Vancouver mayor calls on provincial government to conduct comprehensive review of BC police

Jun 11 2020, 6:57 pm

The mayor of Vancouver is calling on the provincial government to conduct a “comprehensive review” of all police in British Columbia.

Mayor Kennedy Stewart made the announcement Thursday morning, acknowledging the “global outcry” against police brutality and violence.

“The global outcry against police violence we’ve recently witnessed is powerful and must be addressed in all cities, including Vancouver,” he said. “While some important steps have been taken in Vancouver, the systemic changes called for around the globe require bolder action, including by the BC provincial government.”

The review would include all bodies of policing in BC, including the Vancouver Police Department (VPD), the RCMP, and other municipal police forces.

The mayor said that in reality, City Council has minimal control of the VPD outside of approving its annual police budget.

He pointed out that BC’s Police Act requires Council to “more or less rubber stamp police budgets” but that they “can do little to affect policing in the city.”

Stewart also argued that the VPD Board, in which he acts as chair and board spokesperson, can only “oversee expenditures and local policing policies at monthly meetings.”

He continued, “In the end, though, if we are to make a major structural change to policing, it is the Province that must act.”

The provincial government plays a large part in how police in BC operate, including determining how much funding municipalities provide to local departments, determining training, creating oversight agencies and watchdogs, setting provincial standards, and approving the Police Act.

Stewart added that the Province sets the use of force and restraint, among other policies, and appoints board members.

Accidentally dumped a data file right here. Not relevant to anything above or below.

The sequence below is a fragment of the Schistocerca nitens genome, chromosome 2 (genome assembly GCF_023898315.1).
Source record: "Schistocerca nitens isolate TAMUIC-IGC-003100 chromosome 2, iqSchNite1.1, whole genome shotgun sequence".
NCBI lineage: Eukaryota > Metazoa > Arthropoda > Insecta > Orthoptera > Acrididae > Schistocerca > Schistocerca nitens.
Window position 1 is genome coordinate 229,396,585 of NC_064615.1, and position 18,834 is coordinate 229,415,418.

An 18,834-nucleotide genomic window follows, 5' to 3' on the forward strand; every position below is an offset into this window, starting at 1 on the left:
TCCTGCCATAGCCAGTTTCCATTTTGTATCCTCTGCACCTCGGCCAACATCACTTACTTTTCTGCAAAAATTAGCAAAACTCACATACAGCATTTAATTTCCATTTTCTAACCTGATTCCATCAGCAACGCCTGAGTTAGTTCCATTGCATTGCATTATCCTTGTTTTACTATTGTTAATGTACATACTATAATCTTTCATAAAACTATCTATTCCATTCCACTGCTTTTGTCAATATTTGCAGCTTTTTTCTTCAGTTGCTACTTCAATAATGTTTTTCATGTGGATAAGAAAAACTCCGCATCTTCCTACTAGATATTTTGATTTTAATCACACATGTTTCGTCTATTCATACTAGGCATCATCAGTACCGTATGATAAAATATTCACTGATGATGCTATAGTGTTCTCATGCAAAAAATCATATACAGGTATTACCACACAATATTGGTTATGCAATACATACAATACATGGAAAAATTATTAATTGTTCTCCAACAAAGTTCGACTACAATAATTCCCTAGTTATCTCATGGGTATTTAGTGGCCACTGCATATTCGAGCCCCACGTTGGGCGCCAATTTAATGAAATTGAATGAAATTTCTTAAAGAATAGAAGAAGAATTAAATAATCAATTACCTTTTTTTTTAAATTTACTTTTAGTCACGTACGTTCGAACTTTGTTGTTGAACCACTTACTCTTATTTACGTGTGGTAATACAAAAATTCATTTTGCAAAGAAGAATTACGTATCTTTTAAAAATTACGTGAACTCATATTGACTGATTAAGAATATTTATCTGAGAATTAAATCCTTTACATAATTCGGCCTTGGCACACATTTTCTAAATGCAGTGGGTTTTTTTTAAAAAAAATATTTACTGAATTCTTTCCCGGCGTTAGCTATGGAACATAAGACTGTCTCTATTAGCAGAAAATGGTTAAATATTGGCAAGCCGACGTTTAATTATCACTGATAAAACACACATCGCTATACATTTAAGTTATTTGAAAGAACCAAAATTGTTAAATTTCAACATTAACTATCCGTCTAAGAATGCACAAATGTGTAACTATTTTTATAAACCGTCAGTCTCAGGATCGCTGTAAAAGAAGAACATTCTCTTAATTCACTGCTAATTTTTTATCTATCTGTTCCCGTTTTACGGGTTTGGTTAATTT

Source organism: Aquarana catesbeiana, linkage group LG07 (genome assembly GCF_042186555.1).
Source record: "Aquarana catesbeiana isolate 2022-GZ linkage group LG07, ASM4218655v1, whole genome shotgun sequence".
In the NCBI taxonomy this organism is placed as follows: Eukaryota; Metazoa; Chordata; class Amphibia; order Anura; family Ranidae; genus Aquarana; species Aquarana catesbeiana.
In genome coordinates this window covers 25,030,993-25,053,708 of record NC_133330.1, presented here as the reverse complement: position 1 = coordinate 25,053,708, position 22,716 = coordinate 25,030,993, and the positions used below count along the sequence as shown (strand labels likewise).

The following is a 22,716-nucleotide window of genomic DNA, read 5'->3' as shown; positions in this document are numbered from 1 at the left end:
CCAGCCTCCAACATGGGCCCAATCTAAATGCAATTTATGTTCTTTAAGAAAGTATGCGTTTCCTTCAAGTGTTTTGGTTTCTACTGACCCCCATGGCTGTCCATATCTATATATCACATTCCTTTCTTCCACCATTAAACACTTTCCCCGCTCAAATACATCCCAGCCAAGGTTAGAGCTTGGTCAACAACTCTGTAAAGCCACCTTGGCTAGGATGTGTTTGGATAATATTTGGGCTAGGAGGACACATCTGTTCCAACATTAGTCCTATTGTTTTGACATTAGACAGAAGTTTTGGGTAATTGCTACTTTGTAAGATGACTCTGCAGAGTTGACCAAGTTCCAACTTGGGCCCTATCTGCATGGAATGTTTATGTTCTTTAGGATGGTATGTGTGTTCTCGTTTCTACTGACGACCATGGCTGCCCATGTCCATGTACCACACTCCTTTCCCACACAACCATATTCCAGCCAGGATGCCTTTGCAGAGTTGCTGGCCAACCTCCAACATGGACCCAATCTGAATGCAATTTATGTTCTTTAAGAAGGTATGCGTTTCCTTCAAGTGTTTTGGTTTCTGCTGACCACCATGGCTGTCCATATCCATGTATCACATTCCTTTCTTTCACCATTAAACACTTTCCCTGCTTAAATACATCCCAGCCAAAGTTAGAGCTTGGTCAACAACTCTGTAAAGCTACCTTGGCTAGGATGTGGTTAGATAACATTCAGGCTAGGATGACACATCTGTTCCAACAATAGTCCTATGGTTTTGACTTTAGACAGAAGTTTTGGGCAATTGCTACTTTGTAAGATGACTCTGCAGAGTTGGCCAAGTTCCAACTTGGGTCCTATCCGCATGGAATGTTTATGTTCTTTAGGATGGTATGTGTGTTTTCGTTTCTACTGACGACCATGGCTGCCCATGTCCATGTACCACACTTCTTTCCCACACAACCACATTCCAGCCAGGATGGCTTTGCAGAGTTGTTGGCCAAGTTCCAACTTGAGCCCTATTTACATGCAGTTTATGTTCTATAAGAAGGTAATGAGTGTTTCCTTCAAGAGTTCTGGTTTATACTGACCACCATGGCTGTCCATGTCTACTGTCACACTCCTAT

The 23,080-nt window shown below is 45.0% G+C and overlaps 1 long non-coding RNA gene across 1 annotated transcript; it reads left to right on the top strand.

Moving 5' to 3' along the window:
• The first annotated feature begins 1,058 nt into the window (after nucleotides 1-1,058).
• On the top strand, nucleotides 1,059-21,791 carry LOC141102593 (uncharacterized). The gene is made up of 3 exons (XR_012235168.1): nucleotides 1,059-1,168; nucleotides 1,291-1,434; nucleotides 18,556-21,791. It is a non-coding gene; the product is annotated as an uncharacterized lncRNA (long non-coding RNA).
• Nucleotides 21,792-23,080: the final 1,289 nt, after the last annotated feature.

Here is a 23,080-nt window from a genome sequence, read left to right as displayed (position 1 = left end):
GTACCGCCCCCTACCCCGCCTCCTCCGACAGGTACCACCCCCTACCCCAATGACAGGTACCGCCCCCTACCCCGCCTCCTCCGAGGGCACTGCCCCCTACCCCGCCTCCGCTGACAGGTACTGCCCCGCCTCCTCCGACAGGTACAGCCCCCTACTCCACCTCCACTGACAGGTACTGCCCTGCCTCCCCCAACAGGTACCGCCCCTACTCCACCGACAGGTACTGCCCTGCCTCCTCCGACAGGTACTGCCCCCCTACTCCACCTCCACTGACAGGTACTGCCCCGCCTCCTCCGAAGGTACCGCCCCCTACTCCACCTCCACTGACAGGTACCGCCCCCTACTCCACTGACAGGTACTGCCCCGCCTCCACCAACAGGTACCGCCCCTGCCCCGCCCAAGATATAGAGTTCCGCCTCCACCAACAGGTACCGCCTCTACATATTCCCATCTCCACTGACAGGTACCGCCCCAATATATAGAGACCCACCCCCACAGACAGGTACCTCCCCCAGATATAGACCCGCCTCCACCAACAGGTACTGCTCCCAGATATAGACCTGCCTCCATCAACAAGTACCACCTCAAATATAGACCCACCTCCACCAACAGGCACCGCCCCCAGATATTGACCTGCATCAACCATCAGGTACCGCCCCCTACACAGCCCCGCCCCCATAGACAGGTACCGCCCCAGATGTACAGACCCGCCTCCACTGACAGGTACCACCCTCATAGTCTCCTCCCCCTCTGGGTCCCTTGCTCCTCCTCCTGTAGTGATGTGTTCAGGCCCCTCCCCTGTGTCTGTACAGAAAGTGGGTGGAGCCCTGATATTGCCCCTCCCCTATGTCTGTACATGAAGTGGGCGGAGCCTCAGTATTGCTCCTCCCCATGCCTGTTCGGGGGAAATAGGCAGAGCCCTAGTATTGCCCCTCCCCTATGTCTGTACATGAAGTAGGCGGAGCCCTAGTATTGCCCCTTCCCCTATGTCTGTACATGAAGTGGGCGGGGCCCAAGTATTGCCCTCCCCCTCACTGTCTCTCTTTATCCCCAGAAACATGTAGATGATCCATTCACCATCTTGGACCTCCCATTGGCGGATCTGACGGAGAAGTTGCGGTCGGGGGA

“While many US cities, including Minneapolis, can massively restructure their police, neither organizations which I chair can legally do this – even if they wanted to,” he said.

The provincial review would include an investigation into systemic racism and disproportional violence experienced by Black and Indigenous peoples.

It would also look into how police approach those experiencing mental illness, low income, and homelessness as well as drug users, sex workers, women, queer, trans, and gender-diverse people.

In addition to reviewing training with police services and oversight bodies, Stewart is also calling for an “efficacy and funding model” if all police in BC were to wear body cameras.

“It isn’t very often that we’re given a chance to reimagine something as fundamental and important as how our society protects its people,” he added. “Through terrible tragedy, but also incredible bravery and energy on behalf of activists and community members, we have that chance now.”

The mayor says that he’ll submit a request in writing to BC Premier John Horgan and ask for an urgent response. The letter will also be sent to the leaders of BC’s Liberal and Green parties, calling for a public response.

As it stands, the City of Vancouver provides the majority of the VPD’s funding, which represents 20% of the City’s $1.6 billion operating budget.

Vincent PlanaVincent Plana

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